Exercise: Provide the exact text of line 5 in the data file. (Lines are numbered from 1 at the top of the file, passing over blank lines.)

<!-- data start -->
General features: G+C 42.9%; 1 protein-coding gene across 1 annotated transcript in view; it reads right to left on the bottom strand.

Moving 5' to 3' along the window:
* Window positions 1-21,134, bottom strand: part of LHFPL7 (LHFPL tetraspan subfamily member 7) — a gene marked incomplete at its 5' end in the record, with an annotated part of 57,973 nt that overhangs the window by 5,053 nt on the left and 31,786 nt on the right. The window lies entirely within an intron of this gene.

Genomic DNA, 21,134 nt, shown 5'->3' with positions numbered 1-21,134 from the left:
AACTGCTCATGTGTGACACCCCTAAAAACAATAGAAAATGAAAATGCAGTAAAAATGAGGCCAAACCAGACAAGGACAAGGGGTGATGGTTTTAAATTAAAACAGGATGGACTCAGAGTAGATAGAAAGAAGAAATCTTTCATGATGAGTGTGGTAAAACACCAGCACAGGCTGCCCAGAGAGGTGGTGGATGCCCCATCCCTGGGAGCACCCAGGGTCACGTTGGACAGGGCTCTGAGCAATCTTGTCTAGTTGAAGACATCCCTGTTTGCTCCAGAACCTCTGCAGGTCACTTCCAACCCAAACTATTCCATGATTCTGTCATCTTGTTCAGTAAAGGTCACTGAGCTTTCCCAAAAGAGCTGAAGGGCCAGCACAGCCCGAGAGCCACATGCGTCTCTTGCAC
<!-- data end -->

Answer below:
AACTGCTCATGTGTGACACCCCTAAAAACAATAGAAAATGAAAATGCAGTAAAAATGAGGCCAAACCAGACAAGGACAAGGGGTGATGGTTTTAAATTAAAACAGGATGGACTCAGAGTAGATAGAAAGAAGAAATCTTTCATGATGAGTGTGGTAAAACACCAGCACAGGCTGCCCAGAGAGGTGGTGGATGCCCCATCCCTGGGAGCACCCAGGGTCACGTTGGACAGGGCTCTGAGCAATCTTGTCTAGTTGAAGACATCCCTGTTTGCTCCAGAACCTCTGCAGGTCACTTCCAACCCAAACTATTCCATGATTCTGTCATCTTGTTCAGTAAAGGTCACTGAGCTTTCCCAAAAGAGCTGAAGGGCCAGCACAGCCCGAGAGCCACATGCGTCTCTTGCAC